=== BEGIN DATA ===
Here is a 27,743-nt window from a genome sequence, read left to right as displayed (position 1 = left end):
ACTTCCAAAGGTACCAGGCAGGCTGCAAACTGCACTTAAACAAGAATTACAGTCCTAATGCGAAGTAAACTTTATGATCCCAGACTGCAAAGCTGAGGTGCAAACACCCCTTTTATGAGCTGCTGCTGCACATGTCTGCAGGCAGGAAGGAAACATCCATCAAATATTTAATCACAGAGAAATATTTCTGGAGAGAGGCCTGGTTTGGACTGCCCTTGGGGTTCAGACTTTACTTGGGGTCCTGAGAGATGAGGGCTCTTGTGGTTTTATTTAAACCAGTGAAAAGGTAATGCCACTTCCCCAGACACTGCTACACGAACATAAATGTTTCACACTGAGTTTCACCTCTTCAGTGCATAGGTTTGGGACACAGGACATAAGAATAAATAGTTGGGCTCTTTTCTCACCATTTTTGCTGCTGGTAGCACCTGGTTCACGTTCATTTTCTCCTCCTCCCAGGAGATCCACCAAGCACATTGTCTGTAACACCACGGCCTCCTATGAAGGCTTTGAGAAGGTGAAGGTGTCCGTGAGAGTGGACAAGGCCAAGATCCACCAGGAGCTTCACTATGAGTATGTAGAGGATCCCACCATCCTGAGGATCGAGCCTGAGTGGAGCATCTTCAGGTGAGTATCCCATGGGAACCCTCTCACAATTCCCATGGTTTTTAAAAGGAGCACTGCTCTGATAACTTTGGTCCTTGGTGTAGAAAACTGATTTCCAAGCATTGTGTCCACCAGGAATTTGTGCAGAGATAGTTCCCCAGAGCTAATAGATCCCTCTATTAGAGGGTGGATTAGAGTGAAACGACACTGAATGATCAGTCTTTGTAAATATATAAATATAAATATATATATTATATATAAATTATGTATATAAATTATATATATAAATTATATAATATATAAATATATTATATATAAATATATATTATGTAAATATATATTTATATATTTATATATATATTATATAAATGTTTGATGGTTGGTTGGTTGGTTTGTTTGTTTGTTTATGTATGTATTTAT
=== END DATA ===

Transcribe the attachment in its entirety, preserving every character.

Here is a 27,743-nt window from a genome sequence, read left to right as displayed (position 1 = left end):
ACTTCCAAAGGTACCAGGCAGGCTGCAAACTGCACTTAAACAAGAATTACAGTCCTAATGCGAAGTAAACTTTATGATCCCAGACTGCAAAGCTGAGGTGCAAACACCCCTTTTATGAGCTGCTGCTGCACATGTCTGCAGGCAGGAAGGAAACATCCATCAAATATTTAATCACAGAGAAATATTTCTGGAGAGAGGCCTGGTTTGGACTGCCCTTGGGGTTCAGACTTTACTTGGGGTCCTGAGAGATGAGGGCTCTTGTGGTTTTATTTAAACCAGTGAAAAGGTAATGCCACTTCCCCAGACACTGCTACACGAACATAAATGTTTCACACTGAGTTTCACCTCTTCAGTGCATAGGTTTGGGACACAGGACATAAGAATAAATAGTTGGGCTCTTTTCTCACCATTTTTGCTGCTGGTAGCACCTGGTTCACGTTCATTTTCTCCTCCTCCCAGGAGATCCACCAAGCACATTGTCTGTAACACCACGGCCTCCTATGAAGGCTTTGAGAAGGTGAAGGTGTCCGTGAGAGTGGACAAGGCCAAGATCCACCAGGAGCTTCACTATGAGTATGTAGAGGATCCCACCATCCTGAGGATCGAGCCTGAGTGGAGCATCTTCAGGTGAGTATCCCATGGGAACCCTCTCACAATTCCCATGGTTTTTAAAAGGAGCACTGCTCTGATAACTTTGGTCCTTGGTGTAGAAAACTGATTTCCAAGCATTGTGTCCACCAGGAATTTGTGCAGAGATAGTTCCCCAGAGCTAATAGATCCCTCTATTAGAGGGTGGATTAGAGTGAAACGACACTGAATGATCAGTCTTTGTAAATATATAAATATAAATATATATATTATATATAAATTATGTATATAAATTATATATATAAATTATATAATATATAAATATATTATATATAAATATATATTATGTAAATATATATTTATATATTTATATATATATTATATAAATGTTTGATGGTTGGTTGGTTGGTTTGTTTGTTTGTTTATGTATGTATTTAT